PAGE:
Some Say That It's A Code Sent To Us From God: Pi (1998)

Daren Aronofsky is a visionary when it comes to the character study, whether it be a group of drug addicts or a aging professional wrestler.  His 1998 offering Pi is certainly no exception, and manages to offer the same high end experience of his later films, without the budget or grandiosity.  It is a simple story of madness told in a thrilling, cerebral and fast-paced manner.  Aronofsky use of editing offers a reflection of the characters psychology, and each montage, jump cut or handheld pan furthers the story, as opposed to simply adding artistic elements as so many films attempt to do.  What makes the film even greater is the incorporation of philosophical, theological and societal commentaries which while blatantly present manage to add to the film without drowning out its enjoyability.  It is well made and obviously thought out and offers a vision into Aronofsky's future works in the process.

Pi follows Maximillian Cohen (Sean Gullette) as he attempts to find a mathematical formula for predicting the ebb and flow of the stock market.  Through the combination of drugs, number theory and advanced computer technology Max creeps closer to exacting this formula.  However, on the brink of discovering the formula Max's mainframe crashes due to a literal bug entering into his hard drive. What Max is left with is a series of 216 random numbers.  In steps a Cabal quoting Jew named Lenny Meyer (Ben Shenkman) who claims that like Max's stock market  theory, the Torah also consists of formulaic numerical patterns that when understood could allow the chosen people to speak directly to God.  With this information, Max obsesses with rediscovering this set of numbers and using them to apply to the natural world.  However, as a former mentor warns him, he begins to find the numbers in everything.  Through a nightmare of hallucinations and drug induced stupors Max manages to destroy his apartment and his own body.  In the end Max realizes that his attempts to find the answers to nature are not only impossible, but life threatening.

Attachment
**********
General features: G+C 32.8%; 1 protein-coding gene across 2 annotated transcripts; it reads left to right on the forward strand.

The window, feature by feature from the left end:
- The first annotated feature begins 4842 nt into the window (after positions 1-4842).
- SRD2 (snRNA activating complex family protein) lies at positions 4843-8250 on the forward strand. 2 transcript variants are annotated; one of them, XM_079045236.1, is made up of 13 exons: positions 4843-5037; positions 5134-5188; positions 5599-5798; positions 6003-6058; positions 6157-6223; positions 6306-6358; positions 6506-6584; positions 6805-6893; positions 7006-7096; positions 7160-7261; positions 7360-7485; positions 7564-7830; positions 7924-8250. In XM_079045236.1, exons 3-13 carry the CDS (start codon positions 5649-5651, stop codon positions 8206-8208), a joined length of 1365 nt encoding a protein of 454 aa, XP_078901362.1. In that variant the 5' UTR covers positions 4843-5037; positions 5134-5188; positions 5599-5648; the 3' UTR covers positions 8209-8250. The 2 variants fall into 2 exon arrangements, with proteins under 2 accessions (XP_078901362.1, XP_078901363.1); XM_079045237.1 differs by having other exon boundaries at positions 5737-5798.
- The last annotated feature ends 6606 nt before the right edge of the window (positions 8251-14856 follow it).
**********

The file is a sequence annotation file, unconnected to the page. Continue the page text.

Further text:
The philosophy of this film is genius, as one should expect from Aronofsky.  It delves into the question of how much knowledge one individual can possess, and at what costs come of pursuing difficult and, at times, problematic issues.  Furthermore, it also focuses on tedious effort and physical exhaustion associated scientific pursuits, as is evidenced through multiple characters in the film, as well as references to scientists of the past.  Yet it is careful to note that, as is the case with Max's initial discovery, accidents often provide the best answers to questions.  In essence, the film takes something similar to Newton's discovery of gravity and adds the element of psychological disorder to the situation.  Perhaps the best part of the film is the incorporation of multiple religious ideals to the situation, including Judaism, Buddhism and brief moments of Christianity.  Aronofsky draws upon each to show that the universe is broad and incomprehensible, as well as detailed and interconnected, and when one attempts to seek the broader picture by "staring into the sun" they will only "go blind."

Do not hesitate to see this film if you are an Aronofsky fan, it is a great example of his early work and helps to show his evolution as an auteur. A copy for your collection is a must.

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